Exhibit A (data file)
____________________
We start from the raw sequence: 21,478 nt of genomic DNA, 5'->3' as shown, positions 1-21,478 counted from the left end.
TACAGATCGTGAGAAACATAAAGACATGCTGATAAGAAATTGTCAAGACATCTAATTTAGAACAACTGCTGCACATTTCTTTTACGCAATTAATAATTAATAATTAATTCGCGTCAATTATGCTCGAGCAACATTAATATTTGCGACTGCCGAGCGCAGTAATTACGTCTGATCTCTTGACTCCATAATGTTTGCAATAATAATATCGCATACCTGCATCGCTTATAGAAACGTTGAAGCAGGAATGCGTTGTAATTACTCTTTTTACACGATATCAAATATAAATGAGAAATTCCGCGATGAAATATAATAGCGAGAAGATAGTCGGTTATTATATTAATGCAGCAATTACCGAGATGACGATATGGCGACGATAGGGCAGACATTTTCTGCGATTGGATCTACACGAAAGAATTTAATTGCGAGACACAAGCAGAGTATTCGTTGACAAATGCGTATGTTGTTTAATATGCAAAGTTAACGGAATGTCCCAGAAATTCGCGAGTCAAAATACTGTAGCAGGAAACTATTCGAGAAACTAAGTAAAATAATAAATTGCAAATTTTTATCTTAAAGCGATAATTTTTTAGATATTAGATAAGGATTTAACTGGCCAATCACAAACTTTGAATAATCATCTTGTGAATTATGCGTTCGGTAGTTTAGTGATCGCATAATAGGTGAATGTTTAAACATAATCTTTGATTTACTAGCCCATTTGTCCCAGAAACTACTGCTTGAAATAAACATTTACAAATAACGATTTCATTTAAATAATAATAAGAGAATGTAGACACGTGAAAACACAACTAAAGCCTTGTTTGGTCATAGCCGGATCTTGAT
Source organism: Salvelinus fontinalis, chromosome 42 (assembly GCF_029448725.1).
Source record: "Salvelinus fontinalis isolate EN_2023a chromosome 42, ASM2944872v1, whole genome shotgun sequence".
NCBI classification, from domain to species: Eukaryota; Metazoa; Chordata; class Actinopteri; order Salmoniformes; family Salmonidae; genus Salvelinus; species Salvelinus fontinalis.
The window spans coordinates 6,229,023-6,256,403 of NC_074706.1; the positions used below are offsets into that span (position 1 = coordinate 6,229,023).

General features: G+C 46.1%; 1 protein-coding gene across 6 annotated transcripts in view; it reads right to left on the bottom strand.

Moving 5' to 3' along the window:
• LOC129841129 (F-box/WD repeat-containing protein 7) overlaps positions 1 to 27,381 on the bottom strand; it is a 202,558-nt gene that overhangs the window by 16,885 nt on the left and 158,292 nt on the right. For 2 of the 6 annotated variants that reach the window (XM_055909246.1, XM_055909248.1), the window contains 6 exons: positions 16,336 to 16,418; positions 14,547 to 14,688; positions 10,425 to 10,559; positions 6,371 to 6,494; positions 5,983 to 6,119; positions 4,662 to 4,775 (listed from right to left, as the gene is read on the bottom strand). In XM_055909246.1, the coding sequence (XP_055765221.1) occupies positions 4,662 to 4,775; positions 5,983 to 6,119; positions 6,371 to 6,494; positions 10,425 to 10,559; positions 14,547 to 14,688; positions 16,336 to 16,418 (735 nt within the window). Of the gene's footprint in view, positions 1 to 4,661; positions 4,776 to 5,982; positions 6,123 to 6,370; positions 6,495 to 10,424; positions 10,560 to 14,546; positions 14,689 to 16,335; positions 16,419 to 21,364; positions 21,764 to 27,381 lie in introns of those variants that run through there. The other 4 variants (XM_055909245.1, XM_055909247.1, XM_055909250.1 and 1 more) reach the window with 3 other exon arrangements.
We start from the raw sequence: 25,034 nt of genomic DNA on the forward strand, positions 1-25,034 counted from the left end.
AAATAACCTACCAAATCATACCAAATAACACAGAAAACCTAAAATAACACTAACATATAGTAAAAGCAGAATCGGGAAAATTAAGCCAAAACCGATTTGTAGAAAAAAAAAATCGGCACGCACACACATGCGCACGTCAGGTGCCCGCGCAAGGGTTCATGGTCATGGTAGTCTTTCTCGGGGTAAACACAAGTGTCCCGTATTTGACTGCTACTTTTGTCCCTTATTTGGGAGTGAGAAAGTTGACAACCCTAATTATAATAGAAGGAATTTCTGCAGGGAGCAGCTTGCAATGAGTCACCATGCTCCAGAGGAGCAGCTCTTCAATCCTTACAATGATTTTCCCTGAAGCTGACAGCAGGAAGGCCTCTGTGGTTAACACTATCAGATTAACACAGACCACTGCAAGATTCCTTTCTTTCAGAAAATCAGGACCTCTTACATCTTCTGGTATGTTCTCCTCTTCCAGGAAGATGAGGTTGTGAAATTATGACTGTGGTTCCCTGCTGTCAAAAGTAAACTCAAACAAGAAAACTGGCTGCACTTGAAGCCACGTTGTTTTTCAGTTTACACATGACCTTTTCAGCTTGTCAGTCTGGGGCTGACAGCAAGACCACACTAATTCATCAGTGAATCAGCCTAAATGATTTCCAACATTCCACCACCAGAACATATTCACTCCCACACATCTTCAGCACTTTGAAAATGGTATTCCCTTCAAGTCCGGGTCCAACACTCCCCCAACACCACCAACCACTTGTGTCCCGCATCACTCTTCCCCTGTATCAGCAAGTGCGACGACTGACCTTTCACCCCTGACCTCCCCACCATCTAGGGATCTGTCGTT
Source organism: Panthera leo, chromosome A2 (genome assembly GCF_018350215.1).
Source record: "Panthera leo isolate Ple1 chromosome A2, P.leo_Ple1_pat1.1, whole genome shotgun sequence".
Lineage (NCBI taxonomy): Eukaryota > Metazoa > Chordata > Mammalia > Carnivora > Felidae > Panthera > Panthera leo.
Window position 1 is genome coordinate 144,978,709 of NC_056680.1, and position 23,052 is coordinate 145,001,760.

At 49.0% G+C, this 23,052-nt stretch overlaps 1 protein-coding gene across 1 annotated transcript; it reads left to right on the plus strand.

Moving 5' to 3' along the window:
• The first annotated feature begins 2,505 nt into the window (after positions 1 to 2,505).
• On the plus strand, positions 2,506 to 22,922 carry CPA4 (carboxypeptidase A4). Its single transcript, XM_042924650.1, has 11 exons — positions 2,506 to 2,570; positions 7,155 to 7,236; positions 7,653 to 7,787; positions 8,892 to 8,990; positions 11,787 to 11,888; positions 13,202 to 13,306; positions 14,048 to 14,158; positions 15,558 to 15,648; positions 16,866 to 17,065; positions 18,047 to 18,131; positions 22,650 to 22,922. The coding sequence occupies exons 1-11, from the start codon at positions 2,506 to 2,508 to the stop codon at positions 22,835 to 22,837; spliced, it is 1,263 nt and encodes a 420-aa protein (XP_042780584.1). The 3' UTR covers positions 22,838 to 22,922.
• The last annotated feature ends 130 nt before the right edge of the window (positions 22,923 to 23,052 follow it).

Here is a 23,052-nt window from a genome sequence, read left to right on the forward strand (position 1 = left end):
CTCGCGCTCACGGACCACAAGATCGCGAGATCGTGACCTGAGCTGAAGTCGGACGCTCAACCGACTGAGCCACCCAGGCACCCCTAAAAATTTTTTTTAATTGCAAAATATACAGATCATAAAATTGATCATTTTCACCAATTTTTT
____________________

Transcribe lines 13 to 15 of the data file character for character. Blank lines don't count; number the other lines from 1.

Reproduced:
Source record: "Panthera leo isolate Ple1 chromosome A2, P.leo_Ple1_pat1.1, whole genome shotgun sequence".
Lineage (NCBI taxonomy): Eukaryota > Metazoa > Chordata > Mammalia > Carnivora > Felidae > Panthera > Panthera leo.
Window position 1 is genome coordinate 144,978,709 of NC_056680.1, and position 23,052 is coordinate 145,001,760.